Computing in Russia: The History of Computer Devices and Information Technology Revealed

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Georg Trogemann, Alexander Y. Nitussov, Wolfgang Ernst
Elsevier Science & Technology Books, 2001 - Computers - 350 pages
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This book is the first compendium on the development of the computer in Russia to appear in the West. After briefly illuminating the history of Russian mechanical calculation devices, the book largely focuses on the first generations of (military and civilian) electronic computers, most of which were developed in the Soviet Union during the "Space-Race" and the Cold War, simultaneously with similarly fundamental developments in computing in the U.S.A. The reader is introduced to computers and cybernetics from mathematical, technical, social and cultural perspectives through archive material and through texts by some of the preeminent veterans of Russian computing (historians, engineers, military historians). This alternative history and pre-history of information processing and of the computer ends with the adopting of the IBM standard and of Western technologies around 1970. Under the title Arifmometr (the name of the first Russian calculation device), a critical part of Eastern European technological culture is (re)-discovered for the reader; at the same time, the reader is reminded of the alternatives to the Western hemisphere's concept of the computer, which are of decisive historical interest.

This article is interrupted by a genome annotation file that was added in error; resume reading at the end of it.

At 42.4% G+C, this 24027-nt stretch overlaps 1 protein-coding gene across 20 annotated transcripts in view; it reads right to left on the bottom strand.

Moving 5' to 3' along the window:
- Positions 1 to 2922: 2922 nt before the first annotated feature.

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About the author (2001)

Georg Trogemann, professor for information sciences in the section for art and media-studies at the Media Art School, Cologne Wolfgang Ernst, guest professor for the history, theory and aesthetics of media at the Institute for Film and Television Studies at the Ruhr-University, Bochum Alexander Nitussov, engineer and translator in Moscow and Cologne

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